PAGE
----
Statistics shows that prostate cancer is the second leading cause of cancer related deaths for men and ovarian cancer is the fifth leading for women. Prevention and early detection are crucial in fighting these fatal diseases. Research shows that early diagnosis and treatment can improve the survival rate to 90% or higher. Employers are encouraged to incorporate wellness initiatives that will inform their employees about the symptoms, risks, and prevention of both prostate and ovarian cancer.
Prostate cancer symptoms
It’s been estimated that there will be 241,740 new cases and 28,170 deaths from prostate cancer in 2012 alone. Individuals with early forms of prostate cancer often do not exhibit unusual symptoms. It’s recommended that men over the age of 50 who have high risk factors should get screened. Men with the symptoms listed below should contact their doctors immediately, since they can often signal an advanced form of the cancer:
Difficult or frequent urination
Blood in urine
Change in semen quality or quantity
Loss of potency or libido
Pain during ejaculation
The following factors will put men at a higher risk of developing prostate cancer:
Age – Men 50 and over are at greater risk.
Family history – Men whose father, brother, or son had the disease will have a higher individual risk than the average male.
Vitamin E and Folic Acid – Vitamin E and folic acid supplements or fortified foods, like whole grain bread and cereals are shown to increase risk.
Dairy and calcium – Research shows that diets high in dairy and calcium may slightly increase risk.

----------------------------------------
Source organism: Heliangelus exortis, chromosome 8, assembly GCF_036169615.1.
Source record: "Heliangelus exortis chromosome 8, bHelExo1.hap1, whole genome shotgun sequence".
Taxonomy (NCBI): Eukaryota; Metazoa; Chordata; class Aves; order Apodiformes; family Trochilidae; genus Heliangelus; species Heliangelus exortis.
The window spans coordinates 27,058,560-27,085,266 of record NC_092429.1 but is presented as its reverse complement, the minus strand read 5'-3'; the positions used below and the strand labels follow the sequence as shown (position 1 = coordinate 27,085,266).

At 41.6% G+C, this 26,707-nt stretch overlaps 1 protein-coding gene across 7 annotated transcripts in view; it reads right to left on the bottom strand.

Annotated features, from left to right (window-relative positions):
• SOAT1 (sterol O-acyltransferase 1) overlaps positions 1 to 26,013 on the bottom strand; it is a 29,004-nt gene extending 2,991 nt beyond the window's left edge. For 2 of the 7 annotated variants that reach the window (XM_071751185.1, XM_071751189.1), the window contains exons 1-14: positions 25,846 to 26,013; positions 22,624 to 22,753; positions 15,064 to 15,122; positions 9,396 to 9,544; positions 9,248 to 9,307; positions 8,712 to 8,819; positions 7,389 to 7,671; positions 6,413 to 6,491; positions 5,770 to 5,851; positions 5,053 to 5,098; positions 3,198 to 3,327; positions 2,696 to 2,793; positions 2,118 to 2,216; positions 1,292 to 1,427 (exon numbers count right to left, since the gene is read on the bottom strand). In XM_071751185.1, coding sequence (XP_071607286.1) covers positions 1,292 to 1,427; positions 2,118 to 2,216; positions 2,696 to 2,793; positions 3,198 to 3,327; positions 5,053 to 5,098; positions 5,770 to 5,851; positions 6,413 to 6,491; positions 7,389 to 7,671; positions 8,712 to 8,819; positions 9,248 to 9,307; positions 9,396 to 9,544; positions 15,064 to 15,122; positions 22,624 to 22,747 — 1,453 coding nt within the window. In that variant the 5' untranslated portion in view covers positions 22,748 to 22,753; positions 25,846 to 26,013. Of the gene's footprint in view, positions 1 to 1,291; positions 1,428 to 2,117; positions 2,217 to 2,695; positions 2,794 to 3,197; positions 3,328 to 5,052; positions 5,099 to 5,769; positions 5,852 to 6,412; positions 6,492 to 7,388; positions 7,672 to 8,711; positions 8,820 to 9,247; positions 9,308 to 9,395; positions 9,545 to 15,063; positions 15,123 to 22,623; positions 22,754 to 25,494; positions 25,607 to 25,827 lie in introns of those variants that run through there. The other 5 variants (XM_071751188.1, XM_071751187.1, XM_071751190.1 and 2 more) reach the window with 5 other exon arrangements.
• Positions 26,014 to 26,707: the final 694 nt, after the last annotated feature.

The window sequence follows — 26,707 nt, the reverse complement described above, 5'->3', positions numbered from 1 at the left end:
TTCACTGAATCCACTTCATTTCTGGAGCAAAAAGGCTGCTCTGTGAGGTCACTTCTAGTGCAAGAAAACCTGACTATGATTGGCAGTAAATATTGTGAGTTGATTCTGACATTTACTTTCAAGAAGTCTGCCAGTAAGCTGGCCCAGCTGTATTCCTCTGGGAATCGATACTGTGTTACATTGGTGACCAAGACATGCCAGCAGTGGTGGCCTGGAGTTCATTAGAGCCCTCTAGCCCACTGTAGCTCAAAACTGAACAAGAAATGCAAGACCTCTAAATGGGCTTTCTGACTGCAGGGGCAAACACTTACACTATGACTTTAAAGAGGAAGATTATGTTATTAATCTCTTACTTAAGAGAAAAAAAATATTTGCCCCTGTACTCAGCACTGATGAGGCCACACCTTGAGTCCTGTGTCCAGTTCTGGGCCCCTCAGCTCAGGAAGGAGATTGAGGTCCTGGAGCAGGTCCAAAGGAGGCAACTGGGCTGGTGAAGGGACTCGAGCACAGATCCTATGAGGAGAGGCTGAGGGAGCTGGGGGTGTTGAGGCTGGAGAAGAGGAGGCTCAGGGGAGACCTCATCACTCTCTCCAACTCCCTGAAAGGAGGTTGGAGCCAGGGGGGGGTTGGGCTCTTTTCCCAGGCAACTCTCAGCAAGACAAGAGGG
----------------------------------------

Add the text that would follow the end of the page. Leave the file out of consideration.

Ovarian cancer symptoms
It’s estimated that, in 2012, there will be 22,280 new cases and 15,500 deaths from this disease. Unlike prostate cancer, early forms of ovarian cancer do carry specific symptoms. Woman experiencing any of the following symptoms for two weeks or more should visit their doctors immediately:
Abdominal pain, bloating or swelling
Gas, nausea or indigestion
Frequent and urgent urination
Weight gain or loss
Changes in bowel habits
The following factors will put woman at a greater risk of developing ovarian cancer:
Family history of ovarian cancer – Women whose mother or sister had ovarian cancer or two or more relatives diagnosed with the disease will have an increased risk.
Inherited risk – Women inheriting a mutated BRCA1 or BRCA2 gene – also known as tumor suppressor – will have an increased risk.
Hormone replacement therapy – Use of estrogen-only hormone replacement therapy (HRT) after menopause is known to increase risk.
Fertility Drugs – Use of fertility drugs may increase a woman’s overall risk.
Talc – Use of talcum powder has been shown to increase risk.
Obesity – Obesity, especially during the teenage years, has been shown to increase risk and death from ovarian cancer.
Incorporating initiatives against prostate and ovarian cancer
Studies show the best way to prevent any form of cancer is to maintain an overall healthy lifestyle. HR professionals can incorporate several initiatives in their wellness program that focus on information, nutrition, exercise, and healthy behavior of both prostate and ovarian cancer. Some examples include:
Arming your employees with information – Provide employees with the facts they need on the diseases.
Providing nutritional counseling and healthy food options in the workplace – Counseling will help target specific employee dietary needs.
Inviting trainers to conduct on-site exercise classes – Include classes like aerobics and yoga that help the body adjust to stress.
Implementing a smoking secession program – Tobacco use is a leading cause of cancer. The sooner it stops, the lower the risk of cancer.
Working with a health care provider to cover cancer screenings for high-risk employees – Be sure necessary exams and screening are covered to provide your employees opportunities for early detection.
The bottom line
Prostate and ovarian cancer are among the most fatal types of cancer. Implementing wellness initiatives that inform your employees about the symptoms and risks, and provide ways to improve their lifestyle will help them reduce their risk of developing cancer.